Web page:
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Friday newspaper round-up: Power cuts, US debt ceiling, Weir Group

The risk of power cuts to factories and homes this winter has increased, the National Grid warned, as the business secretary prepared for a crunch meeting with industry bosses concerned the energy crisis may force them to scale back production. The price of gas and electricity has soared in recent weeks, leading to the collapse of multiple energy suppliers and prompting warnings of higher costs for consumers, factory shutdowns and increased pollution as plants switch to dirtier but cheaper fuels. – Guardian
The US Senate has approved a deal to extend the government’s borrowing authority into December. The compromise between Republican and Democratic leaders would temporarily avert an unprecedented federal default that experts say would have devastated the economy. With a 50-48 vote, senators agreed to increase the borrowing limit by $480bn, sufficient to prevent the US government from defaulting by keeping debt payments up until 3 December. – Guardian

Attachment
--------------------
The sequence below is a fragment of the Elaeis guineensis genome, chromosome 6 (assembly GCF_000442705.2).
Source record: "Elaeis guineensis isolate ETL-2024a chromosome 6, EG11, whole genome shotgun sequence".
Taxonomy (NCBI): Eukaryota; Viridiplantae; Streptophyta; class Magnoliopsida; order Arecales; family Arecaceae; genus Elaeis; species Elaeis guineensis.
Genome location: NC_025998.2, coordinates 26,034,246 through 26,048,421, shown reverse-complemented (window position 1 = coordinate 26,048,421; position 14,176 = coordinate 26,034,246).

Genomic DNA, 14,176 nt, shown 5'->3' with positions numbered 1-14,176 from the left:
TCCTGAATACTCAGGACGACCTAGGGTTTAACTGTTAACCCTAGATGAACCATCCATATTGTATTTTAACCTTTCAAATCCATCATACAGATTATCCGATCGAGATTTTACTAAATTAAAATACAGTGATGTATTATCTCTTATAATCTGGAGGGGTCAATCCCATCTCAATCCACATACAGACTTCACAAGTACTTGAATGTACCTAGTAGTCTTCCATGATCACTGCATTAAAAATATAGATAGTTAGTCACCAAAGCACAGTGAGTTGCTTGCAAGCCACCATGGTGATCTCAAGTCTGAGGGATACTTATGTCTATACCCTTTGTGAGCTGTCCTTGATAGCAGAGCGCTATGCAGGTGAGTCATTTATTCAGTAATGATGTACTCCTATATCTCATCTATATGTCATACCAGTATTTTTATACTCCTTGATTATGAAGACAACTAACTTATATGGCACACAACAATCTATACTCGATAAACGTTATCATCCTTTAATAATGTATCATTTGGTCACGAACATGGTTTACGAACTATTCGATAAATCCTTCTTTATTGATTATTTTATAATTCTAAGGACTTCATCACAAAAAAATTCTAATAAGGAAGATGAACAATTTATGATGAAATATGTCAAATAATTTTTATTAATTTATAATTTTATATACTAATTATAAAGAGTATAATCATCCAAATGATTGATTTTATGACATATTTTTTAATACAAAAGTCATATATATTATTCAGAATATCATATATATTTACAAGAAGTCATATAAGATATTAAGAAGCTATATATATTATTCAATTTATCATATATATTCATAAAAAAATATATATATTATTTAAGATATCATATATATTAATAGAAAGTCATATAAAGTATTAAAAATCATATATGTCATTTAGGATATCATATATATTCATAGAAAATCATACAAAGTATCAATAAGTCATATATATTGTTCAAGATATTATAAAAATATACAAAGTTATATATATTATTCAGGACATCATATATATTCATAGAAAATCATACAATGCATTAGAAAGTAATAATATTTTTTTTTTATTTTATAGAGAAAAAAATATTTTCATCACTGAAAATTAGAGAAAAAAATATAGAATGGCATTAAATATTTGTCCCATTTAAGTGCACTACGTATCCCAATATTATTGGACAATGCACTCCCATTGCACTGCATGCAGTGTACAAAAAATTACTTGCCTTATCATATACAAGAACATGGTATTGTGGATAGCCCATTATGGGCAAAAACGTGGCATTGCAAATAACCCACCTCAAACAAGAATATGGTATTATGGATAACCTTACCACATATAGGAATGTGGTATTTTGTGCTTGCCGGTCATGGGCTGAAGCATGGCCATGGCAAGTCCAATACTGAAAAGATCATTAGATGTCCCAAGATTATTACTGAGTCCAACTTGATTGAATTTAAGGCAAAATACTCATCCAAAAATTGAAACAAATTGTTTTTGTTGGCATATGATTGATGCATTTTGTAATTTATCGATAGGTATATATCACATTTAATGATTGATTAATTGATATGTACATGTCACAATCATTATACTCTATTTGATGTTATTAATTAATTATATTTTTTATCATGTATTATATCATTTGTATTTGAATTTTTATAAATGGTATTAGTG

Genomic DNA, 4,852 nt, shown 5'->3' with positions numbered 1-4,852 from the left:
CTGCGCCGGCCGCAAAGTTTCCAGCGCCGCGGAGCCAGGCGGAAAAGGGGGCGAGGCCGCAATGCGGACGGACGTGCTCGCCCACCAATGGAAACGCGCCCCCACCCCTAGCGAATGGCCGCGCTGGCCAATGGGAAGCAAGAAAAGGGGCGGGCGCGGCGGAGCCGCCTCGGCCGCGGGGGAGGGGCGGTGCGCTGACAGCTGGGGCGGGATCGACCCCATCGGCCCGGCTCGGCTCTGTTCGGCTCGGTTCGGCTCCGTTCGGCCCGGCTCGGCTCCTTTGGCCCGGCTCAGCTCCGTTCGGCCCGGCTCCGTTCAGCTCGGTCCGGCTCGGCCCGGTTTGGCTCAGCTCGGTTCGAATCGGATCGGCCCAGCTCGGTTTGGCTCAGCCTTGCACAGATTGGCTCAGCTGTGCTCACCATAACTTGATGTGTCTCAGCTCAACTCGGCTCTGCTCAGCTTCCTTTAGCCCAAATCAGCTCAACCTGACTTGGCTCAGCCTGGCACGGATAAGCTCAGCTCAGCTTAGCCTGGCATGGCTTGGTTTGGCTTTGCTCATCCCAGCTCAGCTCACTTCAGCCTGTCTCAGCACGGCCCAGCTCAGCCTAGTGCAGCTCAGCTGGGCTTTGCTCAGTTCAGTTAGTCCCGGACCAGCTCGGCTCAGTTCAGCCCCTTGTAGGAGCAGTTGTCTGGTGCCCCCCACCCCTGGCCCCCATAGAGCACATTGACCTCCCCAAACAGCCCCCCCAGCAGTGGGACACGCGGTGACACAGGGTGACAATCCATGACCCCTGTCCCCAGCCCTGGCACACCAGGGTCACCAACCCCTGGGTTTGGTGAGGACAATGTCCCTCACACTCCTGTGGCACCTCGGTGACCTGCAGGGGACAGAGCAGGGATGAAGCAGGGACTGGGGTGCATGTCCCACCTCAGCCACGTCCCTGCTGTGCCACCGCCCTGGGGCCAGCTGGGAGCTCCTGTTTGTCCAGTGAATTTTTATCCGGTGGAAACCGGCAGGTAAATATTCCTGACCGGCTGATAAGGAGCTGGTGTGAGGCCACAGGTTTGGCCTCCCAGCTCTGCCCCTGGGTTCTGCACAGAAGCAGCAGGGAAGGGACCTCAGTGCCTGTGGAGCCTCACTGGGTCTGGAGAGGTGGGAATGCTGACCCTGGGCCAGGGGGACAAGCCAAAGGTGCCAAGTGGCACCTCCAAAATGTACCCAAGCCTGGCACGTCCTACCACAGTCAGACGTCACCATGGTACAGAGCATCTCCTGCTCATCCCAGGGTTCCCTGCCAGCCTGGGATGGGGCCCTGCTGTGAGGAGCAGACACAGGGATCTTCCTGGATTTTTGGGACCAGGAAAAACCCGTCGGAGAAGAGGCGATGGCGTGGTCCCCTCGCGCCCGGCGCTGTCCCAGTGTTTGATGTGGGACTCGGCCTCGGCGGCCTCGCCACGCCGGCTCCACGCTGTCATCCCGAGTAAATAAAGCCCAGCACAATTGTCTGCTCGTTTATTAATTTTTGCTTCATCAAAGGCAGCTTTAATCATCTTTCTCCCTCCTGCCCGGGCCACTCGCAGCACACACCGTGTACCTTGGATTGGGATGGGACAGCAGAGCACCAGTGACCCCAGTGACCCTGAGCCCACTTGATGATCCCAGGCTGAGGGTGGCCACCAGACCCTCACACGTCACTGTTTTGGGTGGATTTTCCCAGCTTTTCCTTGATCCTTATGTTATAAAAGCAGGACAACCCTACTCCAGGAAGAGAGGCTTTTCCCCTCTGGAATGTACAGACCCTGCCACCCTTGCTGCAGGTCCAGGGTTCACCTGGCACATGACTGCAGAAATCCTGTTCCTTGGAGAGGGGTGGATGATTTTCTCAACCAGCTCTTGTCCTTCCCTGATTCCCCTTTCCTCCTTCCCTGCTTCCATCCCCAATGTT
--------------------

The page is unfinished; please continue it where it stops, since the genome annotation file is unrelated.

Ireland has been forced to abandon its low tax business model in the face of pressure from Joe Biden, putting the country’s status as a haven for global companies at risk. The sacrosanct 12.5pc tax rate has been the cornerstone of the Irish economy for almost two decades, and helped attract some of the world’s biggest corporations, such as Facebook and Google, to set up their European headquarters in the country. – Telegraph

Checkout.com, one of Europe’s most valuable private companies, had a 73 per cent rise in UK and European sales last year as it benefited from the boom in online shopping. The payment processor, which was valued at $15 billion in a January funding round, recorded revenues of $252.7 million last year in its UK business, up from $146.4 million in 2019. – The Times

The mining equipment supplier Weir Group expects its profit to be trimmed by up to £40 million as the result of a cyberattack, it said in an update. The FTSE250 company said that many of its systems had to be shut down, disrupting orders into next year. – The Times

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